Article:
Dr. Duane received his Ph.D. in atmospheric physics at the Univ. of Colorado, Boulder. His thesis research centered on the prediction and interpretation of new teleconnection patterns using the nonlinear dynamics paradigm of synchronized chaos. This was followed by post-doctoral appointments at the National Center for Atmospheric Research (NCAR) and the Institute for Mathematics and its Applications (IMA), Univ. of Minnesota, where he continued in the same line of research.
For the past ten years, Dr. Duane has worked on grants to develop the “supermodeling” method, that he conceived, to improve climate modeling by allowing models that make different predictions to synchronize through a modest exchange of data. He has also pursued secondary research interests in quantum foundations and in the theory of neural networks, both also based on nonlinear synchronization. The supermodeling work has been done with a multi-institutiona, inter-disciplinaryl team, first centered at the Macedonian Academy of Sciences and Arts (MANU) and currently at UiB.
In a supermodel, different models of the same objective process exchange information in run-time, effecting a form of inter-model data assimilation, with learned connections, that brings the models into partial synchrony and resolves differences. It has been shown [Chaos Focus Issue, Dec. ‘17], that supermodels can avoid errors of the separate models, even when all the models err qualitatively in the same way. They can thus surpass results obtained from any ex post facto averaging of model outputs.
Since climate models differ largely in their schemes for parametrization of sub-grid-scale processes, one would expect supermodeling to be most useful when the small-scale processes have the largest effect on the dynamics of the entire model. Inter-scale interactions are expected to be greatest near critical points of the system, toward which natural systems commonly tend. Supermodels are therefore expected to be particularly useful near such states.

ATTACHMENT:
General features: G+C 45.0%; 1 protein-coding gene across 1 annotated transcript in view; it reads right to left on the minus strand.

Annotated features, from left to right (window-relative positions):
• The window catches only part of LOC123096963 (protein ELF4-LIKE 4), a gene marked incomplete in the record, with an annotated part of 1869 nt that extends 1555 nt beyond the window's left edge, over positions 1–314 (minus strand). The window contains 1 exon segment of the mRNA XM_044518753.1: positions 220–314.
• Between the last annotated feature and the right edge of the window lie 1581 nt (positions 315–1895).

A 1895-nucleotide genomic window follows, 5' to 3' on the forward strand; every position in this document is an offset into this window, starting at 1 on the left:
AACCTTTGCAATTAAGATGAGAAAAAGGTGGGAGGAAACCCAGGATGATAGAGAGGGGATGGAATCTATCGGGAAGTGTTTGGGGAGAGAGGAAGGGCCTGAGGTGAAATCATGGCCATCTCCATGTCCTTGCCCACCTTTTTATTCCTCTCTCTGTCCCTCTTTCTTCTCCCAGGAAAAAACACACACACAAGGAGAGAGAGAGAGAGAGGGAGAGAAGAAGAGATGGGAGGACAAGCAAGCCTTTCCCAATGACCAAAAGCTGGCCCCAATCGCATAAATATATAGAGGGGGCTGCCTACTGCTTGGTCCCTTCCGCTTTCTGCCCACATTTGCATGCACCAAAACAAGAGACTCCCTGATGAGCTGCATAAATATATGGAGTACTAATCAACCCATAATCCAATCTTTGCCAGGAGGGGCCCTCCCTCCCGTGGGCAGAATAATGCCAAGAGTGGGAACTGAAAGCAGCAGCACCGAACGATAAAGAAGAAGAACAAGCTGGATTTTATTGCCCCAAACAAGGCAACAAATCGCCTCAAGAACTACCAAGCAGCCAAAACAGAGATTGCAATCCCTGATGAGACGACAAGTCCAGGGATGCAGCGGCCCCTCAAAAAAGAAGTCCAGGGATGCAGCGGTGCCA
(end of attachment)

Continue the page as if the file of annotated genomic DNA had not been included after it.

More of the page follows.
We examine this hypothesis first in a toy supermodel consisting of two quasigeostrophic channel models of the blocked/zonal flow vacillation, each model forced by relaxation to a jet flow pattern, but with different forcing strengths. One model, with low forcing, remains in a state of low-amplitude turbulence with no blocking. The other model, with high forcing, remains in the state defined by the forcing jet, again with no blocking. Yet a model with realistic forcing, and the supermodel formed from the two extreme models by training the connections, exhibit blocking with the desired vacillation. The amplitude or energy spectrum of the supermodel exhibits the power-law dependence on wavenumber said by Bak et al. [‘87] to be characteristic of critical states, over a larger range of scales than does either of the individual models.
Then we turn to the more realistic case of a supermodel formed by coupling different ECHAM atmospheres to a common MPI ocean model. The atmosphere models differ only in their schemes for parametrizing small-scale convection. The weights on the energy and momentum fluxes from the two atmospheres, as they affect the ocean, are trained to form a supermodel. The separate models both exhibit the error of a double inter-tropical convergence zone (ITCZ), i.e. an extended cold tongue. But the trained supermodel (with positive weights) has the single ITCZ found in reality. The double ITCZ error in one model arises from a weak Bjernkes ocean-atmosphere feedback in the 2D tropical circulation. The double ITCZ in the other model arises from a more complex mechanism involving the 3D circulation pattern extending into the sub-tropics. The more correct supermodel behavior, and associated ENSO cycle, are reflected in an energy spectrum of form that is more like that of reality than are the spectra for the separate models, which are similar to each other. It thus appears that supermodels, in avoiding similar errors made by different constituent models for different reasons, are particularly useful both for emulating critical behavior, and for capturing the correct properties of critical states.
Arranged date for the seminar talk: Oct 05, 2020 at 14:15. This will be a zoom meeting.